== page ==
Tokyo Governor Inose Resigns: Brought Down by Money ScandalPolitics
On December 19, 2013, Tokyo Governor Inose Naoki presented his letter of resignation to the president of the Tokyo Metropolitan Assembly, bringing his term in office to a close just a year after his election in December 2012—making him the shortest-lived governor in postwar Tokyo’s history.
Inose is embroiled in an election-financing scandal involving a ¥50 million loan from Tokushūkai, a major hospital operator, which he admits accepting in November last year, just prior to the gubernatorial contest. Despite his claims that the loan was meant for his personal use—the money did not appear on his campaign books as an official donation, making it illegal to take if it did actually go toward election activities—he has spent weeks defending himself from increasingly pointed questioning, both from the press and in the Metropolitan Assembly. His resignation today may put an end to one chapter in this drama, but the possibility of criminal charges still looms.
A Successful Start and a Rapid Post-scandal Slide
Originally an author, Inose won the prestigious Ōya Sōichi Nonfiction Award in 1987 for Mikado no shōzō (The Mikado Code). In 2007 Tokyo’s previous governor—Ishihara Shintarō, also a celebrated author—tapped him to serve as vice governor, a position he held for five years until taking the top spot himself. After Ishihara stepped down to return to the national political scene, Inose won the office with 4.33 million votes, an all-time gubernatorial election record. He rode a wave of popularity up through the signature event of his short time in office, Tokyo’s winning of the 2020 Olympic games in September 2013.
Later in that same month, prosecutors raided the Tokushūkai headquarters in connection with an investigation of House of Representatives member Tokuda Takeshi, the son of Tokushūkai Group founder Tokuda Torao, on suspicion of illegally paying Tokushūkai employees to work on his campaign team during the 2012 general election. (The Public Offices Election Law bans candidates from paying campaign workers.)
Inose states that he returned the ¥50 million on September 25, soon after the electoral irregularities came to light. When the loan details were made public in a November 22 Asahi Shimbun article, though, it touched off the scandal that brought the governor down.
The question goes beyond a politician receiving off-the-books money from a benefactor. In this case, the benefactor is one with interests in Tokyo, and Inose has been in a position to support those interests. In 2010–11, when Inose was vice governor, the metropolitan government provided nearly ¥750 million to Tokushūkai to subsidize construction of an elderly-care center in Tokyo. And in June 2012, Inose represented the Tokyo government—the largest shareholder in Tokyo Electric Power Co.—at the TEPCO shareholders’ meeting, where he urged the company to sell off its Tokyo Denryoku Hospital to help clear the red ink off of its post-3/11 books. If this was meant to open the way for Tokushūkai to increase its business activities in the capital (indeed, group sources state that founder Tokuda Torao told Inose of his desire to purchase the TEPCO facility), then the ¥50 million Inose received from the firm could be viewed as a bribe, rather than a simple donation.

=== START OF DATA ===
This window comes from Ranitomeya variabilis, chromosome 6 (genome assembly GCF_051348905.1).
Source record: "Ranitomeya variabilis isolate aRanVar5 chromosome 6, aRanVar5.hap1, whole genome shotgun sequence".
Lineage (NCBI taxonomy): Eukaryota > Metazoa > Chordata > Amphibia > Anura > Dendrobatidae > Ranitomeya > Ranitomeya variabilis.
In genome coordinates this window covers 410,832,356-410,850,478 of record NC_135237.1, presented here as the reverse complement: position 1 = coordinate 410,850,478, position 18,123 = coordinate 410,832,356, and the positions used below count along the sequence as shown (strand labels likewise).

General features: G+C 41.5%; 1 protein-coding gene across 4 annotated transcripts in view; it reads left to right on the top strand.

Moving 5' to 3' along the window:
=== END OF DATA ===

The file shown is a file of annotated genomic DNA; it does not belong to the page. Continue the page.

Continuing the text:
The End of a Short Term in Office
Over the past month the media have ramped up their interest in Inose’s financial dealings. He has also been grilled in more than 20 hours of committee hearings in the Metropolitan Assembly. This questioning prompted Tokushūkai to speak out against the governor’s claims: on November 23, after he stated that he had not asked for a specific amount, a source close to the company claimed that Inose had requested ¥100 million, for example. And Inose’s own claims were inconsistent during the assembly questioning, with shifting details about the safe-deposit box containing the cash and the date when he intended to return the money. This has prompted the body to launch a more powerful special investigative committee to get to the bottom of the matter.
At the press conference today, Inose explained his reasons for stepping down as follows: “I can’t allow this situation to paralyze the metropolitan government any longer, or to delay preparations for the Tokyo Olympics and Paralympics, on which our country’s honor rides.” He also repeatedly called himself an “amateur” at the political game—stronger on the policy side, but unprepared for the political maneuvering the governor’s job calls for. “I hope that our next governor will be a real political pro who can guide Tokyo successfully through the Olympics,” he said.
The election to choose that next governor will likely take place in early February 2014.
(Title photo: Tokyo Governor Inose Naoki announces his resignation. Photo by Reuters/Aflo.)
Governors of the Tokyo Metropolis
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